Lots of times in photography we want to compose the scene we’re photographing so that it appears as if it is from a specific era. Professional photographers often want our images to appear timeless. This approach gives our images more staying power and therefore allows them to be used in any decade. As I travel the world, I make sure to compose a good percentage of my images so they don’t include elements from vastly different eras in the same scene. This is often easier to do in nature photography, but it can be very difficult in urban environments.
During a recent trip to Cuba, I was constantly struggling with this approach. Much of Cuba is stuck in 1959 but their nation is also struggling to fit into the modern world. For example, many of the cars are pre-1960 American vehicles, while the many of the buildings are from the 1700s and 1800s. Couple that with the modern imported cars from Asia and all the people with cellphones walking the streets and you have an amazingly diverse visual setting.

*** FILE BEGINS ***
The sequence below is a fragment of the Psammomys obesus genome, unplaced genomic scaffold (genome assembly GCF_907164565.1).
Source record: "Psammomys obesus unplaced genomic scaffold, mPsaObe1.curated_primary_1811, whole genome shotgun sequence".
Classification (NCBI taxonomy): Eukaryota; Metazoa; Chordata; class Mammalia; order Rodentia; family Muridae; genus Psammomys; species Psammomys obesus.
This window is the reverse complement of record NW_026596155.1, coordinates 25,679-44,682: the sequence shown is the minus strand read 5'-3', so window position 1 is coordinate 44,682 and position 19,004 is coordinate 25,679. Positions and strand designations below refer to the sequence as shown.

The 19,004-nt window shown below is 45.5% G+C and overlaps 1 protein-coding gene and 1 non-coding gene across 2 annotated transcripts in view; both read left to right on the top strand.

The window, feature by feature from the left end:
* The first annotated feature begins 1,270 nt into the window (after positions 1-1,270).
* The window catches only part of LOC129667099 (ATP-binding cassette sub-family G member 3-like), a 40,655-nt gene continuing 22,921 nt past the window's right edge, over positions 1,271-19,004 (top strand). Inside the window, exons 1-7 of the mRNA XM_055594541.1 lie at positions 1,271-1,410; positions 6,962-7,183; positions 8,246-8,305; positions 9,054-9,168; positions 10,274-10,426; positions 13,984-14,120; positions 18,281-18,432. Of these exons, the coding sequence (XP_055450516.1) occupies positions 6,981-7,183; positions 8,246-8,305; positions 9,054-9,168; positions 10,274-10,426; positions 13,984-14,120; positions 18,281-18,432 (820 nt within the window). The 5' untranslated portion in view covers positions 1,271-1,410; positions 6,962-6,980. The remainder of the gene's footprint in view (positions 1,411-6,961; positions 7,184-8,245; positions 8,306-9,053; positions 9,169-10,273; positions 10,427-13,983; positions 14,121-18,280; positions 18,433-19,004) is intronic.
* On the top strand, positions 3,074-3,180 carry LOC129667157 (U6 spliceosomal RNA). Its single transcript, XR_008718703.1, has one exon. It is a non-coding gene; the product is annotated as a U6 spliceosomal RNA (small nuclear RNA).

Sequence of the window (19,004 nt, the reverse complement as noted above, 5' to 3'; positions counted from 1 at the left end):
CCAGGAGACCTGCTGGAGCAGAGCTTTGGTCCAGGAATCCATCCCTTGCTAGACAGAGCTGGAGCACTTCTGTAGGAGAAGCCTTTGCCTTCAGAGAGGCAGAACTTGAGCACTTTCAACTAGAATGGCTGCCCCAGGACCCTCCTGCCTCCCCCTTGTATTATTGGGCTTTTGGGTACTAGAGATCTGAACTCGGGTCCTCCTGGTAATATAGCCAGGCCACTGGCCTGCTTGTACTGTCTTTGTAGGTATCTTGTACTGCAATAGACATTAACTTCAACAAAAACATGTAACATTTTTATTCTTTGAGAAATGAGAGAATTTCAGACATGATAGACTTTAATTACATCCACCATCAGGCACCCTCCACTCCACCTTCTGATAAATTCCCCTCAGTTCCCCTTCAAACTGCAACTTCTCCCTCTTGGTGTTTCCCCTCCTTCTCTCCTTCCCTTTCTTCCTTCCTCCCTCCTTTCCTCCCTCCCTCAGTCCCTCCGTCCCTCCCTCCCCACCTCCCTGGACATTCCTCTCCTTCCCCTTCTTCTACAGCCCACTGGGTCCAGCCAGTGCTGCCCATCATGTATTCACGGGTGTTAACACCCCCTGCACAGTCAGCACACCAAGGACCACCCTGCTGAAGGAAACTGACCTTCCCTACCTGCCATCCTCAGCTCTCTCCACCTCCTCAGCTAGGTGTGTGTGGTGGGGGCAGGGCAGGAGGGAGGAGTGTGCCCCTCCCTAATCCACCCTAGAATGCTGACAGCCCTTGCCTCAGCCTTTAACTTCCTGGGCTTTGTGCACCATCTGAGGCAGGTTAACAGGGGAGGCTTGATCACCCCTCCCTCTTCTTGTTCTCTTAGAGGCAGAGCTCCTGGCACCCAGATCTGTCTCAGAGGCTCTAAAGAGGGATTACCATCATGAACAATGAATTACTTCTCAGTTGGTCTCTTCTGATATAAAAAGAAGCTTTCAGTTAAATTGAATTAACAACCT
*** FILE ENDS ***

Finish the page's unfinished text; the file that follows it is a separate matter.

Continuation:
Trying to isolate a visual element while eliminating elements from different eras takes quite a bit of effort and patience! At some point during my trip, I decided that I would embrace the juxtaposition between old and new and use that as a thematic element in my story telling. Rather than fight it, I decided to embrace it! I set about tell Cuba’s story in a way that would show how the modern era is quickly emerging.
That’s a lesson I have to learn over and over again in photography. I go into a scenario with a certain mindset and find that reality is different than I expected. Rather than trying to impose my will on my surroundings, I find I get better images when I adapt to the scene. Next time you go out photographing on a trip, I encourage you to adapt to your scene as well. Your photographs will thank you.